By Raya Lehan
Drama teacher Jon Copeland’s room encourages creativity, creates home away from home for senior Diana Auckly
Auckly was introduced to Copeland’s room during her freshman year and has felt connected to it ever since
April 26, 2017
Upon walking into drama teacher Jon Copeland’s room, students are met with a dimly lit atmosphere comprised of poster-covered walls, abstract artwork and, most significantly, Copeland himself.
Senior Diana Auckly was first introduced to Copeland’s room after joining the musical her freshman year and becoming a student in his drama class. Now, Auckly routinely visits the room during musical and play seasons for rehearsals or to simply visit Copeland.
Being in an environment that has a creative decor to it encourages students to kind of be more extroverted and be creative themselves.”
— senior Diana Auckly
According to Auckly, her connection to the room is “natural, because of her love of theatre.” Auckly also admires the room because of its eccentricity and atmosphere.
“I like how it’s decorated to be very expressive of art and creativity and I think being in that environment encourages people to be creative,” Auckly said. “Being in an environment that has a creative decor to it encourages students to kind of be more extroverted and be creative themselves.”
Copeland said that the environment of his room differs from that of other classrooms due to the surplus of personal memorabilia from different Mill Valley productions.
“I do keep the lights dim because I like that ambiance; it seems more relaxed,” Copeland said. “Some people come in and go ‘wow, you have weird stuff in here,’ because we have the telephones from [the 2013 production of] ‘Bye Bye Birdie’ and my wife’s art and the sign from [the 2016 production of] ‘Hello, Dolly!.’ I just have random things around that are interesting.”
Freshman Meghan Sherman, who spends time in Copeland’s room during seminar and throughout Drama class, said that Copeland’s classroom is an environment that is welcoming and comforting to students across the school, such as Auckly.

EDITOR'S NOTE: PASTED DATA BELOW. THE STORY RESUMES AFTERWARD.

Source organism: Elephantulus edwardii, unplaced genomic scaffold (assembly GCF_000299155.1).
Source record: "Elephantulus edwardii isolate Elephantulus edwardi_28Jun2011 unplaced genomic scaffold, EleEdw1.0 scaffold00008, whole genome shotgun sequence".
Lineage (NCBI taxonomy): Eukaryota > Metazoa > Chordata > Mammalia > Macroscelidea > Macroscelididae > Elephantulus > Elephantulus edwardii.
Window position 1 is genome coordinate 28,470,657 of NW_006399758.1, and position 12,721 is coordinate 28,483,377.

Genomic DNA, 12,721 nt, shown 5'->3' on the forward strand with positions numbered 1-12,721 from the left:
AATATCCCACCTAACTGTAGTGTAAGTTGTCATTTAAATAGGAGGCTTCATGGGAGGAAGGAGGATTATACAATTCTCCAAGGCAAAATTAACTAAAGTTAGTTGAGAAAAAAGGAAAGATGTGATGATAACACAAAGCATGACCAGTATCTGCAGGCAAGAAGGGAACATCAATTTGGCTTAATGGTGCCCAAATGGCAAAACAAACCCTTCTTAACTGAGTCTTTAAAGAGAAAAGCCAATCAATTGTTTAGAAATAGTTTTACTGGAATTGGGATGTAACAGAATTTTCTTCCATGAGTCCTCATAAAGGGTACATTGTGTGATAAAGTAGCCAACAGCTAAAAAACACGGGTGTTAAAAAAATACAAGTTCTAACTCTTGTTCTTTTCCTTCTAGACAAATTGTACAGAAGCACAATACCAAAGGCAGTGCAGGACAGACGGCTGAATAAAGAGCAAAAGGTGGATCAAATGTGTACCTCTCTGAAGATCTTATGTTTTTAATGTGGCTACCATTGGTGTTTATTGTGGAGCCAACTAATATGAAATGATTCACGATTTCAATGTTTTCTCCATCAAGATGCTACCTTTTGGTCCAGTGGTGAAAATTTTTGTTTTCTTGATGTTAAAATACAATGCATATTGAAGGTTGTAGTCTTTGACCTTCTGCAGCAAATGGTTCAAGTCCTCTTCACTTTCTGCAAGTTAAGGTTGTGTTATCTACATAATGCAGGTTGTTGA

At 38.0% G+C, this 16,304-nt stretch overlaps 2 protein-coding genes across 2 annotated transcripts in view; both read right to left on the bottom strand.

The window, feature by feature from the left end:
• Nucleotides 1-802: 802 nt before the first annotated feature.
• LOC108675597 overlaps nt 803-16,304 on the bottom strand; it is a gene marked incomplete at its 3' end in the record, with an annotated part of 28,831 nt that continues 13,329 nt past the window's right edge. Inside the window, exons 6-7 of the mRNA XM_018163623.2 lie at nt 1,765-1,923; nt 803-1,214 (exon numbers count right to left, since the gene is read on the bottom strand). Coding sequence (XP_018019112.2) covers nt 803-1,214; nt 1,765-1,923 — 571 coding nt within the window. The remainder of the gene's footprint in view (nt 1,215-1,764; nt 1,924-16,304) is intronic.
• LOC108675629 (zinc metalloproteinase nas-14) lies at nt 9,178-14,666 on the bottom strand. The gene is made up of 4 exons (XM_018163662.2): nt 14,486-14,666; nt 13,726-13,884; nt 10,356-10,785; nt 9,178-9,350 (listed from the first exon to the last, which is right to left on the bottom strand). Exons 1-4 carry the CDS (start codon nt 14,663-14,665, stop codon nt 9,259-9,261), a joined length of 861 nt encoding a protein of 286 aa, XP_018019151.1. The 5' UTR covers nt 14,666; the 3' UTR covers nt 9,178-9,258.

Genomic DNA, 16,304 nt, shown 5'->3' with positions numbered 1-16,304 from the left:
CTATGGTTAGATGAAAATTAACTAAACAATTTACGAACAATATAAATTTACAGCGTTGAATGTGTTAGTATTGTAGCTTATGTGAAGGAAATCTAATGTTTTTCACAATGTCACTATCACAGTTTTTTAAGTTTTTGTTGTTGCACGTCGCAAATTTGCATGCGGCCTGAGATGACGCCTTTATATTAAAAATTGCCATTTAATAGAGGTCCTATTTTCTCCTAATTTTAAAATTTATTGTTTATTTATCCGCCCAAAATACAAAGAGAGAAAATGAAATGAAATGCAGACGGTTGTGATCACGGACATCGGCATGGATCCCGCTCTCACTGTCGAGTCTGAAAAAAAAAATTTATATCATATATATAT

“In that room, everyone is friends when they’re in there,” Sherman said. “I feel like it’s important for theatre kids especially to feel comfortable in that room since it’s the drama room.”
Furthermore, Auckly enjoys the classroom not only because of the atmosphere, but also because of the relationship she has acquired with Copeland over her years in high school.
“I feel like when I go in to talk to Copeland, I can talk to him about anything,” Auckly said. “He’s the kind of person that will just sit and listen and he’ll give you advice on literally any topic.”
Copeland said that students involved in the theatre department, such as Auckly, are especially attached to his room due to the amount of time they spend there.
“[Auckly] has done shows and has had class in here too,” Copeland said. “There are some students that have been in shows since they were freshmen and now they’re seniors and that means they’ve spent hundreds of hours [in here].”
Copeland’s room is ultimately a place where students can be themselves without judgement, according to Auckly.
“It’s a place you can come and be yourself; it’s encouraged for you to be yourself,” Auckly said. “I just love that you’ll find a mixture of everyone in there. You got your athletes, your AP students and just everybody all coming together and none of those other things really matter because there, everyone fits in.”